Patients with inflammatory bowel disease (IBD) have an increased risk of developing venous thromboembolic events, which have a considerable impact on morbidity and mortality. Chronic inflammation plays a crucial role in the pathogenesis of thrombotic events in patients with IBD. However, many unresolved questions remain, particularly regarding the mechanisms that determine the persistent inflammatory state independent of disease activity. This review explored the role of gut microbiota dysbiosis and intestinal barrier dysfunction, which are considered distinctive features of IBD, in determining pro-thrombotic tendencies. Gut-derived endotoxemia due to the translocation of bacterial lipopolysaccharides (LPS) from the intestine to the bloodstream and the bacterial metabolite trimethylamine-N-oxide (TMAO) are the most important molecules involved in gut dysbiosis-related thrombosis. The pathogenic prothrombotic pathways linked to LPS and TMAO have been discussed. Finally, we present emerging therapeutic approaches that can help reduce LPS-mediated endotoxemia and TMAO, such as restoring intestinal eubiosis, normalizing intestinal barrier function, and counterbalancing the effects of LPS and TMAO.

Papa, A., Santini, P., De Lucia, S. S., Maresca, R., Porfidia, A., Pignatelli, P., Gasbarrini, A., Violi, F., Pola, R., Gut dysbiosis-related thrombosis in inflammatory bowel disease: Potential disease mechanisms and emerging therapeutic strategies, <<THROMBOSIS RESEARCH>>, 2023; 232 (232): 77-88. [doi:10.1016/j.thromres.2023.11.005] [https://hdl.handle.net/10807/275574]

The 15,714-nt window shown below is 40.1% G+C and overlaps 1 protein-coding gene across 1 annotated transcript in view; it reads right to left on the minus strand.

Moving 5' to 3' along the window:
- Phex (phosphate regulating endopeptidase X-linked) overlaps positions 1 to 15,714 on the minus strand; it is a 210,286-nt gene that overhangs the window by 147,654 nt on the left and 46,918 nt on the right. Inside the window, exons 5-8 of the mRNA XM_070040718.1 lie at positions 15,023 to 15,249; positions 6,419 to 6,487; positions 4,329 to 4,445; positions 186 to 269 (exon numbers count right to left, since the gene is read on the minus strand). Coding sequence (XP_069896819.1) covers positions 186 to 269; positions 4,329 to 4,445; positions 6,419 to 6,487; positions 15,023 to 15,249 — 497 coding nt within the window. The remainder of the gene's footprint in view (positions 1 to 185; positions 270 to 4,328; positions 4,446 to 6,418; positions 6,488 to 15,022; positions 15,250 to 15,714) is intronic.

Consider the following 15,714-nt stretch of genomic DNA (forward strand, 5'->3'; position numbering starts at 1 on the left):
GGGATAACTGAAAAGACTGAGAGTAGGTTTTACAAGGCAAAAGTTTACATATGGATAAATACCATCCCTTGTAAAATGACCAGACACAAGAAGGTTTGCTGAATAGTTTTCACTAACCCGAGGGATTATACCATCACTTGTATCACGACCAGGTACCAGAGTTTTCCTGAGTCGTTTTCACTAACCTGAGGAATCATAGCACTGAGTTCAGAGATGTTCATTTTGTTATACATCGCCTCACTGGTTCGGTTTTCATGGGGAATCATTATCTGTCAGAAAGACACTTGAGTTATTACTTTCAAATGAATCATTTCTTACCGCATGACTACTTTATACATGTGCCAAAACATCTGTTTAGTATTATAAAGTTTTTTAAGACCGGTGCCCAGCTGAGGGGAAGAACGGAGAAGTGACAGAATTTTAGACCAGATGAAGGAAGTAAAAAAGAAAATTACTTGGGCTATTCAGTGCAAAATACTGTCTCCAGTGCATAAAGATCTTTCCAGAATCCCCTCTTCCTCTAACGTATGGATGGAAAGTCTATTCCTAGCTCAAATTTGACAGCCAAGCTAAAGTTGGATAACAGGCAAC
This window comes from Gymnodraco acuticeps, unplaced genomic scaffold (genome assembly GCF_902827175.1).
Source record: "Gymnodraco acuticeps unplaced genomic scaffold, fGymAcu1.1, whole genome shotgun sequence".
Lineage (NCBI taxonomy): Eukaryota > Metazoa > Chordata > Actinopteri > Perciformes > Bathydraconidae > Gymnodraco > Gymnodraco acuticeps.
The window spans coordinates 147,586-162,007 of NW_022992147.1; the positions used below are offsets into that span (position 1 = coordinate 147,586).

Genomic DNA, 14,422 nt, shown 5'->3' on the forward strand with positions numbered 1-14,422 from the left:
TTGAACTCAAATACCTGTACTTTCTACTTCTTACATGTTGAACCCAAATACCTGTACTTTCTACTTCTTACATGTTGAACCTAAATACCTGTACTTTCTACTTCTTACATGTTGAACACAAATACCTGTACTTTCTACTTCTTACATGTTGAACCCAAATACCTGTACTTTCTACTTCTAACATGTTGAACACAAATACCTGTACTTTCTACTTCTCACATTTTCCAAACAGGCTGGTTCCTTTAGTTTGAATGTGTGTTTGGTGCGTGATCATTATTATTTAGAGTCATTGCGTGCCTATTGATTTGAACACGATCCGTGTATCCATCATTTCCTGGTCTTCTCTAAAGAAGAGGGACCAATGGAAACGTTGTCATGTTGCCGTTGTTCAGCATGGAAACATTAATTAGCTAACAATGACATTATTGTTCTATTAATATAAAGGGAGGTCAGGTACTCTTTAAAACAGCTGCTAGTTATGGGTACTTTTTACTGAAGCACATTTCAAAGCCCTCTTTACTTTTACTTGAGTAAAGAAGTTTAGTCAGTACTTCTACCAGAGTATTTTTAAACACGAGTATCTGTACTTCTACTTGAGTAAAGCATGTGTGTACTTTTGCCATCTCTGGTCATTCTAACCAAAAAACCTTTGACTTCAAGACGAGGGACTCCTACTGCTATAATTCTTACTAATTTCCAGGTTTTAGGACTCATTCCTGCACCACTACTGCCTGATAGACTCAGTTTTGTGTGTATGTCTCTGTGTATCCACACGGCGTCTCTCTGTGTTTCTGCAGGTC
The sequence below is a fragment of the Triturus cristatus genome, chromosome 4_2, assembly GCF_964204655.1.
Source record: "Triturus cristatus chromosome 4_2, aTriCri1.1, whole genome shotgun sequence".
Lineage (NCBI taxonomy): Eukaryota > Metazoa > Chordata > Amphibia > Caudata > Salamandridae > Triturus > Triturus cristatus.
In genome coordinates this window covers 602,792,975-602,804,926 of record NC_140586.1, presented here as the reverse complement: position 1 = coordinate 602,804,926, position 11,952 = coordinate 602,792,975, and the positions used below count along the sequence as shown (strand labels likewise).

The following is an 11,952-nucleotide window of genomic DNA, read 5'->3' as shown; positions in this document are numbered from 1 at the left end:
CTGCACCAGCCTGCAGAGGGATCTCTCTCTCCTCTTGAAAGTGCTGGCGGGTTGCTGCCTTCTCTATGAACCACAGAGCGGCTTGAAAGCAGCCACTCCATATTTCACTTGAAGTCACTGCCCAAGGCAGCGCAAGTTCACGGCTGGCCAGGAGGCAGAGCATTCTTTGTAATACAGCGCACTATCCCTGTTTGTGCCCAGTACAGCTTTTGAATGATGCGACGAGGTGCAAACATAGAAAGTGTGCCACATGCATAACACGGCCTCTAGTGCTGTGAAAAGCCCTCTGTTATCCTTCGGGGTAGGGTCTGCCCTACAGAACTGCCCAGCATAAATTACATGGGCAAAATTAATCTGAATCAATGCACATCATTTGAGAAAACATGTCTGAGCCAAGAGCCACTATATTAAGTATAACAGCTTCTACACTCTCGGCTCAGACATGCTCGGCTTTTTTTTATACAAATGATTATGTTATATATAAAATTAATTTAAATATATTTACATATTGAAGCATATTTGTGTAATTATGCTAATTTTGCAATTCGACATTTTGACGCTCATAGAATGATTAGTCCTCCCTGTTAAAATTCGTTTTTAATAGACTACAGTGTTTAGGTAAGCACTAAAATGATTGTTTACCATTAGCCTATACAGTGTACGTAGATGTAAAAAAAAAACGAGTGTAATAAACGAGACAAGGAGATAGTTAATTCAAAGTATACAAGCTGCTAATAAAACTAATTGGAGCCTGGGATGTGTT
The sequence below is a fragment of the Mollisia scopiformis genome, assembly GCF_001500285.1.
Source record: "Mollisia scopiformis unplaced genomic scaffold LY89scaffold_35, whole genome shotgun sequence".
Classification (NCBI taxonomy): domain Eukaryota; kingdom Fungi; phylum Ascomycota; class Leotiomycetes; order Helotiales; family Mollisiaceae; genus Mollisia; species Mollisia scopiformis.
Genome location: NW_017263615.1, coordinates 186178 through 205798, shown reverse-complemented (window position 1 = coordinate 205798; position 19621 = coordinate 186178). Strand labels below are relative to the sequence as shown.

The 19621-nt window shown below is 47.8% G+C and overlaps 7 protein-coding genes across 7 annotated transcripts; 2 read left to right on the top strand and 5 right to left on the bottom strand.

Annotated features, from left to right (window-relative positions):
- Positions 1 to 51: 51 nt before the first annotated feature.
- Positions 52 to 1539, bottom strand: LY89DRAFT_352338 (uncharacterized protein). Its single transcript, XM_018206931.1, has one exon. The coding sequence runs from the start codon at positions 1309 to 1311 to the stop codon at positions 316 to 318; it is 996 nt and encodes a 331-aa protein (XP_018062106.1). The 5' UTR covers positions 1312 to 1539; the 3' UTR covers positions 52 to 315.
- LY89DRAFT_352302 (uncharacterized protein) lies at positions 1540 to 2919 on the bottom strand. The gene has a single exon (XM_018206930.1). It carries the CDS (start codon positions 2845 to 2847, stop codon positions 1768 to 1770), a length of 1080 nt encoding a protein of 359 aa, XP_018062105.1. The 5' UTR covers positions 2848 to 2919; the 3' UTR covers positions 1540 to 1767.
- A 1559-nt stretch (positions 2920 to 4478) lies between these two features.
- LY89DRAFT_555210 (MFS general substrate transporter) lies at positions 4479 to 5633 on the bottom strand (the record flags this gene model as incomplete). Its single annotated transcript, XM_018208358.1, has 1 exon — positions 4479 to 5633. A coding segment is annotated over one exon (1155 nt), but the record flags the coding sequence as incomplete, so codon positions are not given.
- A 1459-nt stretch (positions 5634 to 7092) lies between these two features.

Gut dysbiosis-related thrombosis in inflammatory bowel disease: Potential disease mechanisms and emerging therapeutic strategies

Papa, Alfredo
;
Santini, Paolo;De Lucia, Sara Sofia;Maresca, Rossella;Porfidia, Angelo;Gasbarrini, Antonio;Pola, Roberto
2023

Abstract

Patients with inflammatory bowel disease (IBD) have an increased risk of developing venous thromboembolic events, which have a considerable impact on morbidity and mortality. Chronic inflammation plays a crucial role in the pathogenesis of thrombotic events in patients with IBD. However, many unresolved questions remain, particularly regarding the mechanisms that determine the persistent inflammatory state independent of disease activity. This review explored the role of gut microbiota dysbiosis and intestinal barrier dysfunction, which are considered distinctive features of IBD, in determining pro-thrombotic tendencies. Gut-derived endotoxemia due to the translocation of bacterial lipopolysaccharides (LPS) from the intestine to the bloodstream and the bacterial metabolite trimethylamine-N-oxide (TMAO) are the most important molecules involved in gut dysbiosis-related thrombosis. The pathogenic prothrombotic pathways linked to LPS and TMAO have been discussed. Finally, we present emerging therapeutic approaches that can help reduce LPS-mediated endotoxemia and TMAO, such as restoring intestinal eubiosis, normalizing intestinal barrier function, and counterbalancing the effects of LPS and TMAO.
2023
Inglese
Papa, A., Santini, P., De Lucia, S. S., Maresca, R., Porfidia, A., Pignatelli, P., Gasbarrini, A., Violi, F., Pola, R., Gut dysbiosis-related thrombosis in inflammatory bowel disease: Potential disease mechanisms and emerging therapeutic strategies, <<THROMBOSIS RESEARCH>>, 2023; 232 (232): 77-88. [doi:10.1016/j.thromres.2023.11.005] [https://hdl.handle.net/10807/275574]
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